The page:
How to Spot Urinary Blockage in Cats

January 24, 2020 1:47 am Published by

Urinary blockage is a painful and potentially fatal condition for felines. This disproportionately affects male cats, who have a very narrow urethra. Tiny crystals and mucus can plug the urinary tract, causing pain, suffering, dehydration and even death. Here’s how to recognize feline urinary blockage, and be sure to take your pet to their cat veterinarian in Alexandria, VA as soon as possible to maximize their comfort and chances of survival.

What is urinary blockage?

Feline urinary blockage happens primarily to male cats between the ages of one and eight years old. The reason is because neutered male cats have especially small urethras (the tube that leads from the bladder to outside of the body). There are a number of different causes, including spasms, infections, traumas and other unusual conditions.

The main problem is that your cat isn’t able to pass urine, which is one of the body’s main ways of disposing of toxins. Your cat will still have urine flowing into the bladder, but they won’t be able to pass it, and urinary toxins will start building up in their system. If you spot any of the signs of urinary blockage, don’t delay—take them to the vet right away. Your cat only has three to six days from the time the blockage begins until they die. It’s an incredibly serious condition.

Signs of feline urinary blockage

If you notice that your cat is showing any of these signs, they may be experiencing urinary blockage. It’s important that you take them to a clinic immediately.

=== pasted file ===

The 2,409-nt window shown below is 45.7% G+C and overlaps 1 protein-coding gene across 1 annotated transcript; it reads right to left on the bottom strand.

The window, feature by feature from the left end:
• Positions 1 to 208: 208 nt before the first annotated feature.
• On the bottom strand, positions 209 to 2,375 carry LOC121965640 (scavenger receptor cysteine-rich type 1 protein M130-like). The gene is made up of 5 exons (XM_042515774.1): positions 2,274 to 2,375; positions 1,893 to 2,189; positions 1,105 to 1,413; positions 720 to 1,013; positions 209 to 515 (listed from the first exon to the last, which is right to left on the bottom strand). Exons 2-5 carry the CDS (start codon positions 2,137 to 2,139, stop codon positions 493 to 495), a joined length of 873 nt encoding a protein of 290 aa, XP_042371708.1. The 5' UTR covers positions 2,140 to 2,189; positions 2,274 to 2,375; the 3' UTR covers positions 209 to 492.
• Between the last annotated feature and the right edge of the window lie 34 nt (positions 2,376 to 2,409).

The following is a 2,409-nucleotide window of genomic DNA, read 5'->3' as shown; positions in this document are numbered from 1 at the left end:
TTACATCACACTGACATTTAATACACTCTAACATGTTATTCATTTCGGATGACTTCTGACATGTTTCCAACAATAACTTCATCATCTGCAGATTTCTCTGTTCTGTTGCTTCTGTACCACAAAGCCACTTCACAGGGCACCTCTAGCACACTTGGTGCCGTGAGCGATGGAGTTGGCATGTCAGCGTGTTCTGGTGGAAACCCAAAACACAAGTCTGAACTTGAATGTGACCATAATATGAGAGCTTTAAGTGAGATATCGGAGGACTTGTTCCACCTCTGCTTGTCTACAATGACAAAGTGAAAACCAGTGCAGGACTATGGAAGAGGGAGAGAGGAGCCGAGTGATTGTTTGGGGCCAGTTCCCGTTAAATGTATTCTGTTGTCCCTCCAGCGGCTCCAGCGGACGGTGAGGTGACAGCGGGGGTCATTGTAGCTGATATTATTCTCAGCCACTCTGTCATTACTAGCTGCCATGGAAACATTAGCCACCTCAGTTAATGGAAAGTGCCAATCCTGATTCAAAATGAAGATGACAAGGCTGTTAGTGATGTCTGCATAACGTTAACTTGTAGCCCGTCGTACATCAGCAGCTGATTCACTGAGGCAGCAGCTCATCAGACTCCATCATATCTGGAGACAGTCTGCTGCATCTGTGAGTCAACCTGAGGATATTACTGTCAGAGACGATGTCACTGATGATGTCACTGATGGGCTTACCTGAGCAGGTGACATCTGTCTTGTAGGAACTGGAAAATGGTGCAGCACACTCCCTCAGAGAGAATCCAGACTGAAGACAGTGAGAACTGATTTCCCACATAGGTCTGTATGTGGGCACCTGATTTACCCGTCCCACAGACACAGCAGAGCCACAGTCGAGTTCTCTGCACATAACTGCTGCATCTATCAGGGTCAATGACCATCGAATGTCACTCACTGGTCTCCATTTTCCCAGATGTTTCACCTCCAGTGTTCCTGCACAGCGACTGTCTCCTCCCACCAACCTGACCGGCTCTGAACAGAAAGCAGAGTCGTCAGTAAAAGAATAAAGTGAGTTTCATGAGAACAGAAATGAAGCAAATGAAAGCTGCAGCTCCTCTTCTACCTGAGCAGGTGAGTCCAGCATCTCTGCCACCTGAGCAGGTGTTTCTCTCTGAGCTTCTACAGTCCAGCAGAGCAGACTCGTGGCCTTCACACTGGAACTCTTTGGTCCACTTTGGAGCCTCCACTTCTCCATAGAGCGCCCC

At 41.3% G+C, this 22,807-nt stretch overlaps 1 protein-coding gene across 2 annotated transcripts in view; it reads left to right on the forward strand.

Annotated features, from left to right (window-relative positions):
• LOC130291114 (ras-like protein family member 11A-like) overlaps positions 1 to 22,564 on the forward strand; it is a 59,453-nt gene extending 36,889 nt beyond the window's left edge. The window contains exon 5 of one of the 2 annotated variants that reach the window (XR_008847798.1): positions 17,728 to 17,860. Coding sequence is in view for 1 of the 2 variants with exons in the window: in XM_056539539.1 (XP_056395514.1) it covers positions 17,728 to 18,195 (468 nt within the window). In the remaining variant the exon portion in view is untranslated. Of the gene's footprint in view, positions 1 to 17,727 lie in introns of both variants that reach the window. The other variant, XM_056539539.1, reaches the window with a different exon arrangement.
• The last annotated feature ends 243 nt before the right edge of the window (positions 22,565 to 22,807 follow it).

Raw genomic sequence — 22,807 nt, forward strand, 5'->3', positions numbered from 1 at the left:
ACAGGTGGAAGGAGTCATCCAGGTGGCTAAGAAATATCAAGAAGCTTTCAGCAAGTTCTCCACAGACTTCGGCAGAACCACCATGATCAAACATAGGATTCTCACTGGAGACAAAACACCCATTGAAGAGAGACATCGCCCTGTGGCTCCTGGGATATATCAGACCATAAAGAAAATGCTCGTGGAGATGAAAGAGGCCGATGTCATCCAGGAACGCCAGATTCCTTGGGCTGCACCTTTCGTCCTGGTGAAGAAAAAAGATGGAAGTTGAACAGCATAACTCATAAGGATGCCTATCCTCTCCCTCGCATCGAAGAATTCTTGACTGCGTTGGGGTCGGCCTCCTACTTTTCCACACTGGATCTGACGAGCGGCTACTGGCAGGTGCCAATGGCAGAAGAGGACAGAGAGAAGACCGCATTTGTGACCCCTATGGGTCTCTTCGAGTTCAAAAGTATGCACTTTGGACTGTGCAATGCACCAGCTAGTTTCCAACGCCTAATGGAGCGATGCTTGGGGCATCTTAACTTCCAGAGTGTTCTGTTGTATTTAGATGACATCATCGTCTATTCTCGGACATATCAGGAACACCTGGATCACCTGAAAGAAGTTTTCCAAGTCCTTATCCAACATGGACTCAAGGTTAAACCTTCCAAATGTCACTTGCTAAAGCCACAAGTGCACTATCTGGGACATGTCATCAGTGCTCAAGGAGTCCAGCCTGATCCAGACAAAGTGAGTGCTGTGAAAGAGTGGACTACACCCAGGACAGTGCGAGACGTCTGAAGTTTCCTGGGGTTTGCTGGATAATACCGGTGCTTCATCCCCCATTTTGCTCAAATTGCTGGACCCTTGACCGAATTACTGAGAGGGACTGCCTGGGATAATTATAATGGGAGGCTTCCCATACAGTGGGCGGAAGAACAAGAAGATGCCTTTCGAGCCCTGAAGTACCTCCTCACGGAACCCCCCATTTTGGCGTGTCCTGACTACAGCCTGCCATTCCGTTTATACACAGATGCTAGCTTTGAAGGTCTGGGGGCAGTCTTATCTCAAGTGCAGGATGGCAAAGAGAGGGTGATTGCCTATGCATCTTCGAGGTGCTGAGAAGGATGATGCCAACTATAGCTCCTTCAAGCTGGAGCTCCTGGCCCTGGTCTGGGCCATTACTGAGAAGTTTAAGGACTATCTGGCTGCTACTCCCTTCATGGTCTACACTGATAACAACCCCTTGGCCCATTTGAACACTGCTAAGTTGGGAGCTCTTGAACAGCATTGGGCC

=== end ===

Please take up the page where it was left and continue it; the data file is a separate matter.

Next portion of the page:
If your cat can’t seem to pee, is passing only a tiny amount of urine or you notice blood in their urine, it’s time to see a vet. You should also consider whether your cat has been lethargic or unusually tired. Have they been sleeping or “out of it” too much lately? Do they seem disoriented, or have they been vomiting? These are all major symptoms of feline urinary blockage.

Cats are typically pretty stoic, so you might mistake their symptoms for something else. Has your cat peed outside the litter box lately? It might not be a sign of defiance so much as a cry for help, especially if they’ve been hiding or restless due to their discomfort. Have you noticed abdominal swelling or a loss of appetite? Taken together, these indicate a serious need for your cat to see the vet right away.

Remember, it’s better to be safe than sorry. If your cat is suffering from these symptoms, see a vet today.

Treat feline urinary blockage in Alexandria, VA

If you suspect that your cat is suffering from urinary blockage, it’s crucial that they get help immediately. Kingstowne Cat Clinic can help your cat recover from this painful and distressing condition. We are a full-service cat veterinarian in Alexandria, VA that has handled both major emergencies as well as day-to-day veterinary needs since 1990. Trust your cat’s health with the experts—call or stop by today to make sure your furry family member is getting the best care possible.

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